February 12, 2013
Frenchman Divided Over France's Gay Marriage Debate
France soon will follow more than half a dozen European countries in recognizing gay marriage. The lower house of parliament approved the legislation on Tuesday. Passage by the Senate is not in doubt, since the governing Socialists, who are pro-gay marriage, control parliament. The issue has stirred up surprisingly fierce discord, though, in this nominally Catholic - but staunchly secular - nation. One French citizen from the Brittany village of Ereac has taken a surprising stance.
Elie Geffray straddles both sides of France's gay marriage divide. As a retired Roman Catholic priest who still conducts masses and other religious events, he obeys a church that opposes the unions.
Geffray also is the mayor of Ereac, however, a farming village deep in Brittany's heartland. And when gay weddings and adoptions become legal here, as most expect, he is willing to perform civil ceremonies for couples who want them, although he will not marry them in church.
Geffray said he will abide by the laws of the two institutions he belongs to - the French Republic and the Catholic Church. But he said he also believes the time has come to recognize homosexuals, and that means recognizing their rights.
Gay marriage has bitterly divided France. Battles for and against the unions are playing out on the streets and in politics. Polls indicate the majority of French are in support.
But in recent weeks, tens of thousands of opponents - like 19-year-old Elenore Demacebu - have participated in protests in Paris.
"I'm here because I think it's very important to defend marriage between a man and a woman. This is absolutely necessary for children, because they need a father and a mother," she said.
Conversations at the Ereac bar mostly concern the weather and farming, not gay marriage. Few people here go to church. But Geffray's views, and his dual roles as mayor and priest, have drawn media attention. The man most people here just call "Elie" has become something of a local celebrity.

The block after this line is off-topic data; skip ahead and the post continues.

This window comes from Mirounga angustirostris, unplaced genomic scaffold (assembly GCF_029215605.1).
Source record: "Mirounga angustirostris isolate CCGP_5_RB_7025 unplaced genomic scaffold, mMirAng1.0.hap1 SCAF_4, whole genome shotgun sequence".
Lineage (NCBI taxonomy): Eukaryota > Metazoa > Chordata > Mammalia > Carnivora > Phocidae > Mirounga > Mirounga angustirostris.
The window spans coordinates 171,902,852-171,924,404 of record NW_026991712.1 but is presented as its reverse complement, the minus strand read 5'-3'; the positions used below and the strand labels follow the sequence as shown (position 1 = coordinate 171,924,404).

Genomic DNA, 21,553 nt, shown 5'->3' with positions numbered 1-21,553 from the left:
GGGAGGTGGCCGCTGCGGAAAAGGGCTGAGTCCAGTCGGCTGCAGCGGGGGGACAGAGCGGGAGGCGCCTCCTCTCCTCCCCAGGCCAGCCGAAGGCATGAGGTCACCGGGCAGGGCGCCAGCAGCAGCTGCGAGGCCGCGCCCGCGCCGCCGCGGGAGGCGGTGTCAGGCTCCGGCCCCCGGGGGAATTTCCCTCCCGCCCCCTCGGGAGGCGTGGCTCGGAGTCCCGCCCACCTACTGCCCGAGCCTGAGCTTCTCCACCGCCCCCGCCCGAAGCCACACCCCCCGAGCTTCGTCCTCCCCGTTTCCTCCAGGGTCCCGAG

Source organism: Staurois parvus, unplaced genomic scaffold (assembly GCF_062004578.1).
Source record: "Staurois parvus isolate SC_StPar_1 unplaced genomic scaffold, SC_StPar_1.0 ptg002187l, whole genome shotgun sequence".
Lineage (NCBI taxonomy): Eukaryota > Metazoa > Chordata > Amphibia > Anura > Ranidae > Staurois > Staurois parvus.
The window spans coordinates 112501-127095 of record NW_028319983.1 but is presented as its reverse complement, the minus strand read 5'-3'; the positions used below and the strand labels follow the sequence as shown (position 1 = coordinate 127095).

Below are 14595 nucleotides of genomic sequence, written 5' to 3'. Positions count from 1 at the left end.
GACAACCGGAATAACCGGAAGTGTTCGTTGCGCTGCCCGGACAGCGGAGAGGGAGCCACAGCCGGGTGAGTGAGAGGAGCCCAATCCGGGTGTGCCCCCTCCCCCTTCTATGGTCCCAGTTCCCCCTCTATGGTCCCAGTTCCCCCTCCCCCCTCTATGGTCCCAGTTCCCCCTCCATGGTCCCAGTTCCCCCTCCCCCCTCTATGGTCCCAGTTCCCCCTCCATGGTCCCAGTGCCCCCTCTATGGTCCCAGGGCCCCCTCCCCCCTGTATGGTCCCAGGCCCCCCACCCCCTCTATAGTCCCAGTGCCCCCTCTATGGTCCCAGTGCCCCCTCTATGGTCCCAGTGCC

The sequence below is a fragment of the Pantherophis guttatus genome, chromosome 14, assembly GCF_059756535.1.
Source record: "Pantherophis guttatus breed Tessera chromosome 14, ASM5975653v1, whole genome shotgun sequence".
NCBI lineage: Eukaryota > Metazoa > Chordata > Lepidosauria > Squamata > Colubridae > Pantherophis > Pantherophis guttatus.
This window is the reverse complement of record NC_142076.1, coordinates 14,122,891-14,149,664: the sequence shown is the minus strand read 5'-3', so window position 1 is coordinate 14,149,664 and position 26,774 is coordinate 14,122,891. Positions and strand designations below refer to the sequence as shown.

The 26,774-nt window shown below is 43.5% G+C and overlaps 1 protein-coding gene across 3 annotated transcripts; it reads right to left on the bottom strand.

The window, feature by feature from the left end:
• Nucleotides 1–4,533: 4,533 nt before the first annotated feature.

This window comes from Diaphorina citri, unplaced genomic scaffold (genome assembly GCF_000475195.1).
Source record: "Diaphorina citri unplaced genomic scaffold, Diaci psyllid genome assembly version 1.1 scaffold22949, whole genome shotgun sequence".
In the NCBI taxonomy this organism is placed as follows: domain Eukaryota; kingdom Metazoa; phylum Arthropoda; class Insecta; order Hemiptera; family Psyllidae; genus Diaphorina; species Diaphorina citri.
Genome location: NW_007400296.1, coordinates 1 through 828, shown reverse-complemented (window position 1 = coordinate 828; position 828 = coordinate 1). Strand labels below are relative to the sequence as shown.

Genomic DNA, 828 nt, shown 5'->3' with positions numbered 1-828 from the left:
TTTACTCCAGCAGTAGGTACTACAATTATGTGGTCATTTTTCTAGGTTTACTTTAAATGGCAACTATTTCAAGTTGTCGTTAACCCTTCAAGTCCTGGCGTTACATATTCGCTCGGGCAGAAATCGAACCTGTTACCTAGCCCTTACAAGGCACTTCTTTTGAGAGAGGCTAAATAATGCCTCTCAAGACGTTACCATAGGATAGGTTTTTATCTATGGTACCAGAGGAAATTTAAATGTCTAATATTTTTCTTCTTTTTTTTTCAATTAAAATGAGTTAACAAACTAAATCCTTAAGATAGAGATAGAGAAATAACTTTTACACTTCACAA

Separation of church, state
Factory worker Philippe Landais, 32, is Geffray's neighbor. He has traditional views about marriage.
Still, Landais said he respects Geffray. He thinks people here will eventually accept the idea of same-sex weddings.
But bar owner Cecile Gastine said Ereac is a conservative community.
"We are in the country and they don't know. They have never met.. gay people. In big towns, it's normal to see gay people. Not in [the] country," said Gastine.
Geffray said that most Ereac residents do not say much to him about gay marriage, probably because they are against it. But he said he has received many letters of support from across France - along with negative ones. He writes back to critics who seem open to discussion, including the local bishop, to explain his views.
Geffray said that if gay marriage is sanctioned, it suggests the French state is more open to homosexuals than the church. That troubles him. With the Catholic church searching for a new pope to replace Benedict XVI, that may change. For now, gay couples who want a civil ceremony can head to Ereac.